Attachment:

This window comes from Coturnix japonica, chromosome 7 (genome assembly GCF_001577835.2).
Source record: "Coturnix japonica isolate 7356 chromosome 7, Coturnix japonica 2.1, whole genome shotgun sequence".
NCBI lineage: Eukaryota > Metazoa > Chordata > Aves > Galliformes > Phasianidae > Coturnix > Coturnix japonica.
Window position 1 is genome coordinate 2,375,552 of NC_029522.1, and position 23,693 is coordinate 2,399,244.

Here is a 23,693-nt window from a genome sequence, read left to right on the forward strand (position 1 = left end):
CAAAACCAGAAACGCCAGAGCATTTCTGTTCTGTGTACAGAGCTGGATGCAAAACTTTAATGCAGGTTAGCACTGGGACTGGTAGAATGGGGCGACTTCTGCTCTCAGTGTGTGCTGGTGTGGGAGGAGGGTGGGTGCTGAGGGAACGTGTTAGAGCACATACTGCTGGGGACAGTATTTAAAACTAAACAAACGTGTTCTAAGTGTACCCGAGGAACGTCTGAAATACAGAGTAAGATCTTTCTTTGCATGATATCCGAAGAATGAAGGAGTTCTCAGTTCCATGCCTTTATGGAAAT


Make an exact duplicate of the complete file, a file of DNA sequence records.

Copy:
This window comes from Coturnix japonica, chromosome 7 (genome assembly GCF_001577835.2).
Source record: "Coturnix japonica isolate 7356 chromosome 7, Coturnix japonica 2.1, whole genome shotgun sequence".
NCBI lineage: Eukaryota > Metazoa > Chordata > Aves > Galliformes > Phasianidae > Coturnix > Coturnix japonica.
Window position 1 is genome coordinate 2,375,552 of NC_029522.1, and position 23,693 is coordinate 2,399,244.

Here is a 23,693-nt window from a genome sequence, read left to right on the forward strand (position 1 = left end):
CAAAACCAGAAACGCCAGAGCATTTCTGTTCTGTGTACAGAGCTGGATGCAAAACTTTAATGCAGGTTAGCACTGGGACTGGTAGAATGGGGCGACTTCTGCTCTCAGTGTGTGCTGGTGTGGGAGGAGGGTGGGTGCTGAGGGAACGTGTTAGAGCACATACTGCTGGGGACAGTATTTAAAACTAAACAAACGTGTTCTAAGTGTACCCGAGGAACGTCTGAAATACAGAGTAAGATCTTTCTTTGCATGATATCCGAAGAATGAAGGAGTTCTCAGTTCCATGCCTTTATGGAAAT